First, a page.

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userdb — manipulate /usr/local/etc/authlib/userdb


userdb {addr} set {field=value...}

userdb {addr} unset {field...}

userdb {addr} del

userdb {path/addr} [ set | unset | del ] ...

userdb -f {file} {adr} [ set | unset | del ] ...

userdb -show {path}

userdb -show {path} {addr}

userdb -show -f {file}

userdb -show -f {file} {addr}


userdb is a convenient script to individually manipulate entries in /usr/local/etc/authlib/userdb. See makeuserdb(8) for a description of its contents. /usr/local/etc/authlib/userdb can always be edited using any text editor, but userdb is a convenient way to modify this file from another script.

/usr/local/etc/authlib/userdb can also be a subdirectory, instead of a file. Specify foo/bar/addr to manipulate addr in the file /usr/local/etc/authlib/userdb/foo/bar. You can also use the -f flag: -f /usr/local/etc/authlib/userdb/foo/bar is equivalent. Use whatever form makes the most sense to you.

/usr/local/etc/authlib/userdb must not have any group or world permissions. That's because its contents may include system passwords (depending upon the application which uses this virtual user account database).

Each line in /usr/local/etc/authlib/userdb takes following form:


addr specifies a unique virtual address. It is followed by a single tab character, then a list of field=value pairs, separated by vertical slash characters. See makeuserdb(8) for field definitions.

A text editor can be used to add blank lines or comments in /usr/local/etc/authlib/userdb. Any blank lines or comments are ignored by the userdb script.

The names of the actual fields, and their contents, are defined entirely by applications that use the /usr/local/etc/authlib/userdb database, the userdb command just adds or removes arbitrary fields.

For example:

userdb default/info set mail=/home/mail/info

This command accesses the address "info" in /usr/local/etc/authlib/userdb/default.

If the second argument to userdb is "set", the remaining arguments are taken as field=value pairs, which are added to the record for addr. If there is no record for addr, a new record will be appended to the file. If addr exists, any existing values of any specified fields are removed. If =value is missing, userdb stops and prompts for it. This is useful if you're setting a password field, where you do not want to specify the password on the command line, which can be seen by the ps(1) command. If userdb is being executed by a script, the value can be provided on standard input.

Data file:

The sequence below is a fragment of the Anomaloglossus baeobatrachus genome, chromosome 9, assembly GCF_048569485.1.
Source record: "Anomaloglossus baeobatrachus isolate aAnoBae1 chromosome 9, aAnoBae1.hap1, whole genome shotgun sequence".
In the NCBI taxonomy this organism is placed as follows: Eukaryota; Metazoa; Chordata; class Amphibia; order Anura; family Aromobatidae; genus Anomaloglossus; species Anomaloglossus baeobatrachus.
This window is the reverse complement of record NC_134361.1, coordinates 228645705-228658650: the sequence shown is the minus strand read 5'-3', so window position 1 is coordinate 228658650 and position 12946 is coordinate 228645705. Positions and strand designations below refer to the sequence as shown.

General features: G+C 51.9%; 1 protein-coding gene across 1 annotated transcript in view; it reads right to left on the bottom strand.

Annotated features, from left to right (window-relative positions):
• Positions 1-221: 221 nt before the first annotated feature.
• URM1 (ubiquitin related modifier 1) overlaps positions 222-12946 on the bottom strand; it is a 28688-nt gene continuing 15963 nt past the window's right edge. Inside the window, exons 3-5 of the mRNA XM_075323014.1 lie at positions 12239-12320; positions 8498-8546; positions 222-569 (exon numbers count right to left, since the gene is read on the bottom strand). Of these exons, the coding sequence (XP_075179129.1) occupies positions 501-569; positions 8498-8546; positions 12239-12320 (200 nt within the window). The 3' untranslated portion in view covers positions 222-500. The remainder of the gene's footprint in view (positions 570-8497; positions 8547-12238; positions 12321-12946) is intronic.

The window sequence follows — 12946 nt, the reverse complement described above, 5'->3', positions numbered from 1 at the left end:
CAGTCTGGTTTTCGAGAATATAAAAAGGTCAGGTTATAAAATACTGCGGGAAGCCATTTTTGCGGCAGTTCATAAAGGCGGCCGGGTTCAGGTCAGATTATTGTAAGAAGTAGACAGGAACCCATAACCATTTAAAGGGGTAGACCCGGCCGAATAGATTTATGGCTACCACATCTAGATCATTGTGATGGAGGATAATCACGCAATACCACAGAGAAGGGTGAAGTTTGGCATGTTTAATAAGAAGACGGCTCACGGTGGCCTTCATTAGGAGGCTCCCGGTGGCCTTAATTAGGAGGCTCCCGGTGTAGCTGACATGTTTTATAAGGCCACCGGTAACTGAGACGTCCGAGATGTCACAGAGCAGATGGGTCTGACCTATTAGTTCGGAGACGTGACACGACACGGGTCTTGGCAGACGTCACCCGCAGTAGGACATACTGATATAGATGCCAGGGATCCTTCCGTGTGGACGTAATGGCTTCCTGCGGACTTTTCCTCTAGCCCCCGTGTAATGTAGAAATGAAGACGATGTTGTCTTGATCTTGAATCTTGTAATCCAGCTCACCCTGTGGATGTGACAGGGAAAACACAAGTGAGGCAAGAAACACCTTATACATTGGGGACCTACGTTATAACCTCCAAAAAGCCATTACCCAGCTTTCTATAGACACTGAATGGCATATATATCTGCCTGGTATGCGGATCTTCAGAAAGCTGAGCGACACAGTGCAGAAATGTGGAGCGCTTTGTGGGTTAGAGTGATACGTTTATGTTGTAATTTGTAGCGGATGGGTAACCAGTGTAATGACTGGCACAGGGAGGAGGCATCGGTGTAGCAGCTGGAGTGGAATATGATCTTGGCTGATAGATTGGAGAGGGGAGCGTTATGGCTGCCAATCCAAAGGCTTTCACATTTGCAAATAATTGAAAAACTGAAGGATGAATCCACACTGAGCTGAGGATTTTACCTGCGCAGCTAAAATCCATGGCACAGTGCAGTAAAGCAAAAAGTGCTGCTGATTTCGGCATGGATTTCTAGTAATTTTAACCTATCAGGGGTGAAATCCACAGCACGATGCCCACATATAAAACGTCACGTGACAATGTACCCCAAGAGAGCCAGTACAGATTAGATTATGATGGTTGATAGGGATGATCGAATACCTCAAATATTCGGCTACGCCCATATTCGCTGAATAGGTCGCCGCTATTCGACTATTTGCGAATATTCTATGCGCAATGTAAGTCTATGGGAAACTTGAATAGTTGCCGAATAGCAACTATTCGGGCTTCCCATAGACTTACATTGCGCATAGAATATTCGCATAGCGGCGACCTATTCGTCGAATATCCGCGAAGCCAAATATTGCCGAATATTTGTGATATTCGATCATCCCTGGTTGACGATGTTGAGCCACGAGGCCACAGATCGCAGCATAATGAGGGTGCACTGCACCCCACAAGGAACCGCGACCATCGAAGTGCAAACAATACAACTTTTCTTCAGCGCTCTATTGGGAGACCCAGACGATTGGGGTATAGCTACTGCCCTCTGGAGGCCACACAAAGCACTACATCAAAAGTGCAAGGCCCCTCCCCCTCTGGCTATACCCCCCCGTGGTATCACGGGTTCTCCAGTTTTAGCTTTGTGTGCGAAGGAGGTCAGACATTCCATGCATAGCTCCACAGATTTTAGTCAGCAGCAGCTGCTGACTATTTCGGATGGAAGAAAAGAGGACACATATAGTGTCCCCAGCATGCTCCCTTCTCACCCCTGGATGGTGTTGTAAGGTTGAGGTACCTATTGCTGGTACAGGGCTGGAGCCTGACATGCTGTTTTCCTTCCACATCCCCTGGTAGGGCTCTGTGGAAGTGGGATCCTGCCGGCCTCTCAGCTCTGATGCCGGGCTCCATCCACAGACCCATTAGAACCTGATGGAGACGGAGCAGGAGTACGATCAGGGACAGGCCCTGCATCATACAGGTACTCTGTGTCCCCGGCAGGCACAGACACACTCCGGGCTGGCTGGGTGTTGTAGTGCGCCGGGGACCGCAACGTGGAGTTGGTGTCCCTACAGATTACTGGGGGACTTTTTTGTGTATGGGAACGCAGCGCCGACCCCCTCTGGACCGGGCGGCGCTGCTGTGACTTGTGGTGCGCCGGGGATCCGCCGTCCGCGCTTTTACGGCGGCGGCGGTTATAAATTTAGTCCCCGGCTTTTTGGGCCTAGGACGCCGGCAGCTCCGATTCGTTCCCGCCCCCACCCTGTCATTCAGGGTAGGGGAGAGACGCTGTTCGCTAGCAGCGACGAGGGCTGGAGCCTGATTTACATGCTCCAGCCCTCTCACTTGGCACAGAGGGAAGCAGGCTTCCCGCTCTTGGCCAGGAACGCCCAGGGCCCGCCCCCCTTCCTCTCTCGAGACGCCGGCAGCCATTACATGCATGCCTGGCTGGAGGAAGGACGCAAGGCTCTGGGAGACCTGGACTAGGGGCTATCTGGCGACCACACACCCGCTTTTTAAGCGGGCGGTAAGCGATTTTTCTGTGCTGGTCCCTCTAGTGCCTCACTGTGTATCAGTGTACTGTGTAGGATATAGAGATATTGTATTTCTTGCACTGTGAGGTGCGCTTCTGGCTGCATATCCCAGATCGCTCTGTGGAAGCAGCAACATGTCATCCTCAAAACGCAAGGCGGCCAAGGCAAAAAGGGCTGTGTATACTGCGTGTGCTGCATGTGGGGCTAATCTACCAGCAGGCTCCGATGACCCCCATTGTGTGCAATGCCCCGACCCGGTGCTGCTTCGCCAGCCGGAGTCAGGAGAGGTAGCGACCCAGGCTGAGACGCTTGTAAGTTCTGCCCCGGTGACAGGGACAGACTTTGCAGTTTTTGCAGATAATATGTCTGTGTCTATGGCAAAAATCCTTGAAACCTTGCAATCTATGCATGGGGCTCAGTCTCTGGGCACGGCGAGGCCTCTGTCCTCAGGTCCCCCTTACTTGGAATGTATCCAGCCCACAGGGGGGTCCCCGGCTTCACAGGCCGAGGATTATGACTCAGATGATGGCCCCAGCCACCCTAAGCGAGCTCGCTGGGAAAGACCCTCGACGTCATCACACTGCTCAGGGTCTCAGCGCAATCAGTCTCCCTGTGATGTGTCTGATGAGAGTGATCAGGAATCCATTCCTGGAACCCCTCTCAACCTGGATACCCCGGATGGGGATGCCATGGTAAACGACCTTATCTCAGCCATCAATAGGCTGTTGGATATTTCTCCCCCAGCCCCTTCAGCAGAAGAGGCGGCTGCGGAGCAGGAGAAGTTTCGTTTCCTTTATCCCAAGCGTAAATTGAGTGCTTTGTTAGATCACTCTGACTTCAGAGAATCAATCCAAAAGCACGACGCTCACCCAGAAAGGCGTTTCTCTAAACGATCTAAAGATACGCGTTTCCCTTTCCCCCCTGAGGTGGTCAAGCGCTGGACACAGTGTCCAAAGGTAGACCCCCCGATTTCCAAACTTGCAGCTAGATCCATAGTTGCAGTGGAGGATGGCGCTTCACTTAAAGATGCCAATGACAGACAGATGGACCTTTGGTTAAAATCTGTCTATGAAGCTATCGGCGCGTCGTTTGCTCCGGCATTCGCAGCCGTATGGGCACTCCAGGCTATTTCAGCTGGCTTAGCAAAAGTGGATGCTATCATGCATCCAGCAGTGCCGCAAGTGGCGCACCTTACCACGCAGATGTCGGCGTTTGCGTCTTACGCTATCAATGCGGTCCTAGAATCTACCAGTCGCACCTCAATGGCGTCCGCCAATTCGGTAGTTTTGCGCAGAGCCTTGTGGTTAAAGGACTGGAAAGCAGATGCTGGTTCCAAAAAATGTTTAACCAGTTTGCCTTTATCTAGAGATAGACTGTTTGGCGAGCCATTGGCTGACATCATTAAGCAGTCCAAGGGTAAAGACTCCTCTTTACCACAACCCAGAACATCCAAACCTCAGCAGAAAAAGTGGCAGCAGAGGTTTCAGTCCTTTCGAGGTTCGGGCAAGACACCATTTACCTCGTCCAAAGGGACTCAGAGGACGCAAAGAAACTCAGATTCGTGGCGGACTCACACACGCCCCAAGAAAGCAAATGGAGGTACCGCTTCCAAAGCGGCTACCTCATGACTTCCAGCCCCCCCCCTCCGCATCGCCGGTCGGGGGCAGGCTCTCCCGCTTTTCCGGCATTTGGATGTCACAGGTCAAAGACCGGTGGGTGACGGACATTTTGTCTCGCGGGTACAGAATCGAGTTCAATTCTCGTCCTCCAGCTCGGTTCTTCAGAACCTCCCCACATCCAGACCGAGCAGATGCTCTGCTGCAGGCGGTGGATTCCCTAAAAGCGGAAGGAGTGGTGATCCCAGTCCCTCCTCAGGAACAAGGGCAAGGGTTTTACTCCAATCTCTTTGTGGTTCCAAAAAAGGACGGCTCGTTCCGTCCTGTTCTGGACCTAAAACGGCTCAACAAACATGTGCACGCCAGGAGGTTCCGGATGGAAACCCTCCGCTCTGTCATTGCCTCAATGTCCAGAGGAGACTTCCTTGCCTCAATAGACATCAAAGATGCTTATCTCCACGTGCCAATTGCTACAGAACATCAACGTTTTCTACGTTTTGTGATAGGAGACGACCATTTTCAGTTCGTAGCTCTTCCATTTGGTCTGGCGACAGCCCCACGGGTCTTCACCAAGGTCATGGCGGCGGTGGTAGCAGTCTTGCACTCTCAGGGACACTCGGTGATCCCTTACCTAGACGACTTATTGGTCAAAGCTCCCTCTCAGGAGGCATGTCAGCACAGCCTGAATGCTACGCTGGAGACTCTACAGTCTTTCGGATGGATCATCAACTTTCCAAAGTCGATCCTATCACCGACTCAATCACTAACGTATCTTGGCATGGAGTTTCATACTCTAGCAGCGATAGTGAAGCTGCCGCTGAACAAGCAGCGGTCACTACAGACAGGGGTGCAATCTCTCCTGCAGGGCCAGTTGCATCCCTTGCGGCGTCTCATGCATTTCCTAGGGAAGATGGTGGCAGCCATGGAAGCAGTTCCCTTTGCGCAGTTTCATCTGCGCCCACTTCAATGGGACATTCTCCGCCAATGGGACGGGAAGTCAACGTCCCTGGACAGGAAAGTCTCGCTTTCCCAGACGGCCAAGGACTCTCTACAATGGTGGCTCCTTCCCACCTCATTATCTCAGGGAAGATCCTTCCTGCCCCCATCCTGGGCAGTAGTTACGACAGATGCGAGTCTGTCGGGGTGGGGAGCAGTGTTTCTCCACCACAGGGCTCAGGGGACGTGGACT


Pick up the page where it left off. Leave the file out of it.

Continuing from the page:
Use "unset" to delete fields from an existing record. Use "del" to delete all fields in the existing record, plus the record itself.

DISPLAYING /usr/local/etc/authlib/userdb

If the first argument to userdb is -show, userdb displays the contents of /usr/local/etc/authlib/userdb. If /usr/local/etc/authlib/userdb is a subdirectory, path must refer to a specific file in /usr/local/etc/authlib/userdb. The -f option can be used instead of path in order to specify an arbitrary file.

If addr is not specified, userdb produces a list, on standard output, containing all addresses found in the file, on per line. If addr is specified, userdb produces a list, on standard output, of all the fields in /usr/local/etc/authlib/userdb for this addr.

REBUILDING /usr/local/etc/authlib/userdb.dat

The actual virtual account/address database is /usr/local/etc/authlib/userdb.dat. This is a binary database file. /usr/local/etc/authlib/userdb is the plain text version. After running userdb, execute the makeuserdb(8) command to rebuild /usr/local/etc/authlib/userdb.dat for the changes to take effect.


addr must be unique. If /usr/local/etc/authlib/userdb is a subdirectory, it's possible to create the same addr in different files in the subdirectory. This is an error that is not currently detected by userdb, however the subsequent makeuserdb(8) command will fail with an error message.


/usr/local/etc/authlib/userdb - plain text file, or directory of plain text files

.lock.filename - lock file for filename

.tmp.filename - temporary file used to create new contents of filename


makeuserdb(8), userdbpw(8)